This week’s Instagram style star isn’t on Instagram at all. Meet 66-year-old Swampscott psychotherapist and author Johanna Skouras. She sent an e-mail asking if I would be kind enough to feature her as a way to, in her words, “salute the old bags of America who refuse to surrender to stereotypical expectations of how older women should dress.” Who could say no to that kind of pluck? Skouras traveled around Europe in the 1960s as an artist’s model and dabbled in sculpture in the 1970s before becoming a psychotherapist. She can whip up a dress in less than an hour and loves mixing high-end pieces with thrift-shop treasures. Time to meet the first non-Instagram Instagram style pick.
Q. You told me that you wanted to be featured here as an opportunity to encourage ladies of a certain age to be a bit more adventurous in the way they dress. I’m pushing a metaphorical soap box in your direction. The floor is yours.
A. Being adventurous in what we wear as we get older takes a good deal of courage and faith: Courage that you don’t look like an idiot and faith that it is your inherent right to dress according to circumstances and personal desire.
Q. How much of your style is informed by the years you spent as an artist’s model and your time in Europe? I can image that experience really opened your eyes.
A. It’s ironic that we’re discussing clothing and style when, as an artist’s model, I was without clothing and therefore more aware of my body as well as how artists perceived it. In Greece, my miniskirt disturbed the older female “crows” in their floor-length dresses.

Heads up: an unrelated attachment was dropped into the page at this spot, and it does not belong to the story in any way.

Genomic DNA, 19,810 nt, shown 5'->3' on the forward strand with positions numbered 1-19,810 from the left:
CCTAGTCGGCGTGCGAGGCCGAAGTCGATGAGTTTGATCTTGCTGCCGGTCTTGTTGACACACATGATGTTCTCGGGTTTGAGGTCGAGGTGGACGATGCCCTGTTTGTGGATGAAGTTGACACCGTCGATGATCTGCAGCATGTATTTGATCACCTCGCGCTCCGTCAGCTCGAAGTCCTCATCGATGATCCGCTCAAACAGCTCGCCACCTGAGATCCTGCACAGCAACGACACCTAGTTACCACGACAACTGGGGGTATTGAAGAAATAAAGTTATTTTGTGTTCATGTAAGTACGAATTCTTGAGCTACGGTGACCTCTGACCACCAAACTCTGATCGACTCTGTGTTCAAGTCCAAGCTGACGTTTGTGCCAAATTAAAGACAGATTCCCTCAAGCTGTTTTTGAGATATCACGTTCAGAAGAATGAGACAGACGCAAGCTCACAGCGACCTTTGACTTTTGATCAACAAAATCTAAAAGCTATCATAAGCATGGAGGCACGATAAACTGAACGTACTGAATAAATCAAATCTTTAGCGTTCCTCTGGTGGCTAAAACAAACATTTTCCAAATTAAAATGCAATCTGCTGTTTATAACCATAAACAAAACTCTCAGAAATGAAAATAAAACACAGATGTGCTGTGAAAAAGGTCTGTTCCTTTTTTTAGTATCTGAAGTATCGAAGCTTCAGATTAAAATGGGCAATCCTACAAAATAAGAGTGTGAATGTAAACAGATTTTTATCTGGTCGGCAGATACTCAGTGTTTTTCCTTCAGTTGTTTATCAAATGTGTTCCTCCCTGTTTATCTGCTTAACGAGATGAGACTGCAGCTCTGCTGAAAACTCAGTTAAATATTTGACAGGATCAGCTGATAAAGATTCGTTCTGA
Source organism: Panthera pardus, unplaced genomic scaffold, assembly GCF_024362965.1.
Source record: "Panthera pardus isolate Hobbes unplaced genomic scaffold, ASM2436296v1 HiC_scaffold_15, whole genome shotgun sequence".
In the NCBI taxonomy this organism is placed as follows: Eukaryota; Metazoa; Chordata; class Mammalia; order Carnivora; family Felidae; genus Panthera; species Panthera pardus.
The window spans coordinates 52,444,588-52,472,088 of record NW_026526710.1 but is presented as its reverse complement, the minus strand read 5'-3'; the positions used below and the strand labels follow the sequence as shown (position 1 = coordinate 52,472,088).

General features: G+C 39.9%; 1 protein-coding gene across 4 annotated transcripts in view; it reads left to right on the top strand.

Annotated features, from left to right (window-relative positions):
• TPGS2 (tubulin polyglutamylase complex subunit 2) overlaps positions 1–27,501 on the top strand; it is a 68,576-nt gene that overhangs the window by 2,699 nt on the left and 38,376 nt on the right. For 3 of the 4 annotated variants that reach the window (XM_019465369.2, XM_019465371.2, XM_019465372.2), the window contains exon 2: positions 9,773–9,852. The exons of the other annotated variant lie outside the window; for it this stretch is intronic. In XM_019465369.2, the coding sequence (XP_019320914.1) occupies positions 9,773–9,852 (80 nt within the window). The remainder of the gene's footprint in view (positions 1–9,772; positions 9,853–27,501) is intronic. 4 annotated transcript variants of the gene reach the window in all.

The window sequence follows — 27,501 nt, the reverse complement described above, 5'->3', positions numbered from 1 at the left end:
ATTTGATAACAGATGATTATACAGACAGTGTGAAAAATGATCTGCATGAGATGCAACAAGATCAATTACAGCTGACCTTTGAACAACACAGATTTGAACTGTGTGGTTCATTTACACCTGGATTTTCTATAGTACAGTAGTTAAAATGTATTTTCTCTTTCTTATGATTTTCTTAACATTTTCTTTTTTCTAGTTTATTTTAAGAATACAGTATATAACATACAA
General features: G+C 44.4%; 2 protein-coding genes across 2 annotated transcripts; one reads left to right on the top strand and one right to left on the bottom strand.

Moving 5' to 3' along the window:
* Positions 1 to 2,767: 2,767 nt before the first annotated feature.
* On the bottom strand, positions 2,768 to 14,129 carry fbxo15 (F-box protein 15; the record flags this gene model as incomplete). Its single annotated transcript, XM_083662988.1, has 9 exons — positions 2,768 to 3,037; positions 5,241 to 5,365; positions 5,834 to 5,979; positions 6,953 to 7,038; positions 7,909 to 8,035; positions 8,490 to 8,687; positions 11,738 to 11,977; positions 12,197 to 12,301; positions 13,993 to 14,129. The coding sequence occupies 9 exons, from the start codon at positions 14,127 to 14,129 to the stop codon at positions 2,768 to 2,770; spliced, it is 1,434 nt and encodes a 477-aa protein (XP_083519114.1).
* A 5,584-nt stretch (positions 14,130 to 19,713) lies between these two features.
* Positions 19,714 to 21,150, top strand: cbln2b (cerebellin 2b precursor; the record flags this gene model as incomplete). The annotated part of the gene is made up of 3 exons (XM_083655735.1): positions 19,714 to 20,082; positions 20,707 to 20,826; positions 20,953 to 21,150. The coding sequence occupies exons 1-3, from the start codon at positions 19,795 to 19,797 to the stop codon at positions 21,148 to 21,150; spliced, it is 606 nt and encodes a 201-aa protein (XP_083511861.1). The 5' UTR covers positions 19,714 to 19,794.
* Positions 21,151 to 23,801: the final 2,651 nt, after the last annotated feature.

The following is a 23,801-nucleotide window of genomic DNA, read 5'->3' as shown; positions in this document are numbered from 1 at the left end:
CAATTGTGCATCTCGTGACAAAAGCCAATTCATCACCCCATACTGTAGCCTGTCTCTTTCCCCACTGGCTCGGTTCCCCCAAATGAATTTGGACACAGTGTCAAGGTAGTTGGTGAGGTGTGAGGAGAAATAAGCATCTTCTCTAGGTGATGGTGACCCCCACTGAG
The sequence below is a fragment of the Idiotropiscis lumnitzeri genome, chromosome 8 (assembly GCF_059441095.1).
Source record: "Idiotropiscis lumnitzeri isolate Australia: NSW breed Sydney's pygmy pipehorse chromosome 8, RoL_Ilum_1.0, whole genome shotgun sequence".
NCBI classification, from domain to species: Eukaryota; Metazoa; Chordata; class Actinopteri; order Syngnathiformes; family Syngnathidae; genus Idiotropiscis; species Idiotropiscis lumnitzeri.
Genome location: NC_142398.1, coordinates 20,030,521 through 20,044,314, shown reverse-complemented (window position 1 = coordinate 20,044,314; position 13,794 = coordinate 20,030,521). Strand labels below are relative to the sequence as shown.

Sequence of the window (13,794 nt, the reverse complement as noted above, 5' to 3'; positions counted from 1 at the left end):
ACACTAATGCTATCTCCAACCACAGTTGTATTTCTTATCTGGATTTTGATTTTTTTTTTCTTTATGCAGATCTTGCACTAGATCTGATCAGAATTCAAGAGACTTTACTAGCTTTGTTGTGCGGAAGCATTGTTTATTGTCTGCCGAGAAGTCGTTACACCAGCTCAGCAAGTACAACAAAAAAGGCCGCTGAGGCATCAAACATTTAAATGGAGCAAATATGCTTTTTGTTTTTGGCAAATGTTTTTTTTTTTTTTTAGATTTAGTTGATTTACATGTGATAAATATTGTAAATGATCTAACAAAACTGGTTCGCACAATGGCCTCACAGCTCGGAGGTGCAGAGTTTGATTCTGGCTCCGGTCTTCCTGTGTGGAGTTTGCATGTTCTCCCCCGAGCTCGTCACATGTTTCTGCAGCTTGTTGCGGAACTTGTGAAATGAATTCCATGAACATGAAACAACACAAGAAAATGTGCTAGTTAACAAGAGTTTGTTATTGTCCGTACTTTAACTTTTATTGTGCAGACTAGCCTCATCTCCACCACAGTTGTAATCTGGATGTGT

Q. You described some of the great pieces that you’ve made for yourself and your love of fashion mix-and-match. What kind of responses do you receive?
A. My occasional eclectic look does inspire comments — solicited or otherwise. Those who know me may say, “Knowing you, you can pass it off.” I am always amazed when a stranger will make the effort to tell me a certain color I’m wearing is great with my hair or my outfit was right on and they just had to let me know. I often design my outfit as though it were the canvas I don’t have time to paint.
Q. In your opinion, is style something that’s inherent or learned?
A. I think style is both inherent and learned. My parents came from peasant stock. There was no money and no glamour. But my father seemed to know how to choose just the right ties, suits, and hats for his tall frame. Likewise, my mother also gravitated toward high-end merchandise. So indirectly my siblings and I were shaped to appreciate and distinguish silk from polyester.
Q. You told me that “clothing is much more than threads of color and design.” As a psychotherapist, do you find that clothing is an important manifestation of what’s going on inside someone’s head?
A. Wherever we are at a certain point in our lives, that place will be reflected in our appearance. When I was 15, I just started to awaken to my own individuality with a patent leather skirt from Greenwich Village, fish net hose, and long, long black hair. Problem was I attended a super-conservative high school where everyone wore circle pins and Peter Pan collars. Stones were thrown at me for appearing as a threatening freak who may also have been arousing their own repressed longing to be “different.”